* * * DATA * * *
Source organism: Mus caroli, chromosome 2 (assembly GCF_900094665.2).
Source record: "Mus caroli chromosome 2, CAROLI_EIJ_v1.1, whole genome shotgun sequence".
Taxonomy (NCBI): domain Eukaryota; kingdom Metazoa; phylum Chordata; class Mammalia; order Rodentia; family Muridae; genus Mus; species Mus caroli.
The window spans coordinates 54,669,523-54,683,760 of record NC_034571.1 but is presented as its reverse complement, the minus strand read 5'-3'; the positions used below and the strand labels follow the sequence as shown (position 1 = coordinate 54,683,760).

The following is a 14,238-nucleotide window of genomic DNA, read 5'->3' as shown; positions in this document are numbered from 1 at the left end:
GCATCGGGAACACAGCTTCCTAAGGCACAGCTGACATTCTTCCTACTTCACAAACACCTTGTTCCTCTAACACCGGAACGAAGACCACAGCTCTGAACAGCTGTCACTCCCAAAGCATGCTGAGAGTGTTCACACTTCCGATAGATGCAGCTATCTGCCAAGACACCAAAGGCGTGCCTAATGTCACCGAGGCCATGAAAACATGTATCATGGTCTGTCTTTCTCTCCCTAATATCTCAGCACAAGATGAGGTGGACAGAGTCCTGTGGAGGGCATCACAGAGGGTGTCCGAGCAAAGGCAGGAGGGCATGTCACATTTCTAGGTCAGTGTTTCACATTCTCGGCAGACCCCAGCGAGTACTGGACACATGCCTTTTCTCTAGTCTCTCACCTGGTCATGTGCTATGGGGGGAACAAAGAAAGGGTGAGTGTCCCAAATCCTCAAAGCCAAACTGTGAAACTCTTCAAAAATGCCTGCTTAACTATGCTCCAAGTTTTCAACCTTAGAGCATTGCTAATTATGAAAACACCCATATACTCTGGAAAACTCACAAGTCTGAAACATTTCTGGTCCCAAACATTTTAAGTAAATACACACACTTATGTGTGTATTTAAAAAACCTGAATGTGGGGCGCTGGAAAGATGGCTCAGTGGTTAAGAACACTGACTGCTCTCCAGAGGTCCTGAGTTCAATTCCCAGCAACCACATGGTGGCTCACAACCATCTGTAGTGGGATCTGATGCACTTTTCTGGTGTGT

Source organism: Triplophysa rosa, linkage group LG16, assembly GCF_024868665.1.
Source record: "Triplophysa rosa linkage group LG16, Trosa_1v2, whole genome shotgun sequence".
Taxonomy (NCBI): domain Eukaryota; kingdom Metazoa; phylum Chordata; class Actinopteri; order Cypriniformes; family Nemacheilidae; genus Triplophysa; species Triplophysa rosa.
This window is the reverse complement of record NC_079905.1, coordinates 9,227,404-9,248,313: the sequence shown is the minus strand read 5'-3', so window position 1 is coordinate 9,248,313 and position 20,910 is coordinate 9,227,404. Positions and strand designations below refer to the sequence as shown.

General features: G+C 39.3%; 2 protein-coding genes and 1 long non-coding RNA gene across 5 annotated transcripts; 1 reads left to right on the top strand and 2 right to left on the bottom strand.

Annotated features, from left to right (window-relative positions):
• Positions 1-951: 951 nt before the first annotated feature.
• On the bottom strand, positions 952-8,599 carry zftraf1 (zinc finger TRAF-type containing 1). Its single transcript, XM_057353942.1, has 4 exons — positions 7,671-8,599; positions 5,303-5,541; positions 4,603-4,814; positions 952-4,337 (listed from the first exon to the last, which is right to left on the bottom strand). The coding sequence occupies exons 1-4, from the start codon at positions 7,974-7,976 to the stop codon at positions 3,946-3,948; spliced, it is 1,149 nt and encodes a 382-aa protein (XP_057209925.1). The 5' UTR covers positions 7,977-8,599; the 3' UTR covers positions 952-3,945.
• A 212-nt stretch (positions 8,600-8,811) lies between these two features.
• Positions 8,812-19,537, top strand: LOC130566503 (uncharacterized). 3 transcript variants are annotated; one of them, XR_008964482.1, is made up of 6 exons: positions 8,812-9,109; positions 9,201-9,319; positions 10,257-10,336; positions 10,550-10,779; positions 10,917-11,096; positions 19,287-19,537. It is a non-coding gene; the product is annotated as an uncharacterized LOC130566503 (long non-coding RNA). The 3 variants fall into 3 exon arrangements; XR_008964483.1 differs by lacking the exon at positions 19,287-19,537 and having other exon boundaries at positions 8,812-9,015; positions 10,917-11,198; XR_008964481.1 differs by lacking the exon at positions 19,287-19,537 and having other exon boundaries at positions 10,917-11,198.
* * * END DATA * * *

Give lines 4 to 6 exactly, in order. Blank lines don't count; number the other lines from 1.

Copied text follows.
The window spans coordinates 54,669,523-54,683,760 of record NC_034571.1 but is presented as its reverse complement, the minus strand read 5'-3'; the positions used below and the strand labels follow the sequence as shown (position 1 = coordinate 54,683,760).

The following is a 14,238-nucleotide window of genomic DNA, read 5'->3' as shown; positions in this document are numbered from 1 at the left end:
GCATCGGGAACACAGCTTCCTAAGGCACAGCTGACATTCTTCCTACTTCACAAACACCTTGTTCCTCTAACACCGGAACGAAGACCACAGCTCTGAACAGCTGTCACTCCCAAAGCATGCTGAGAGTGTTCACACTTCCGATAGATGCAGCTATCTGCCAAGACACCAAAGGCGTGCCTAATGTCACCGAGGCCATGAAAACATGTATCATGGTCTGTCTTTCTCTCCCTAATATCTCAGCACAAGATGAGGTGGACAGAGTCCTGTGGAGGGCATCACAGAGGGTGTCCGAGCAAAGGCAGGAGGGCATGTCACATTTCTAGGTCAGTGTTTCACATTCTCGGCAGACCCCAGCGAGTACTGGACACATGCCTTTTCTCTAGTCTCTCACCTGGTCATGTGCTATGGGGGGAACAAAGAAAGGGTGAGTGTCCCAAATCCTCAAAGCCAAACTGTGAAACTCTTCAAAAATGCCTGCTTAACTATGCTCCAAGTTTTCAACCTTAGAGCATTGCTAATTATGAAAACACCCATATACTCTGGAAAACTCACAAGTCTGAAACATTTCTGGTCCCAAACATTTTAAGTAAATACACACACTTATGTGTGTATTTAAAAAACCTGAATGTGGGGCGCTGGAAAGATGGCTCAGTGGTTAAGAACACTGACTGCTCTCCAGAGGTCCTGAGTTCAATTCCCAGCAACCACATGGTGGCTCACAACCATCTGTAGTGGGATCTGATGCACTTTTCTGGTGTGT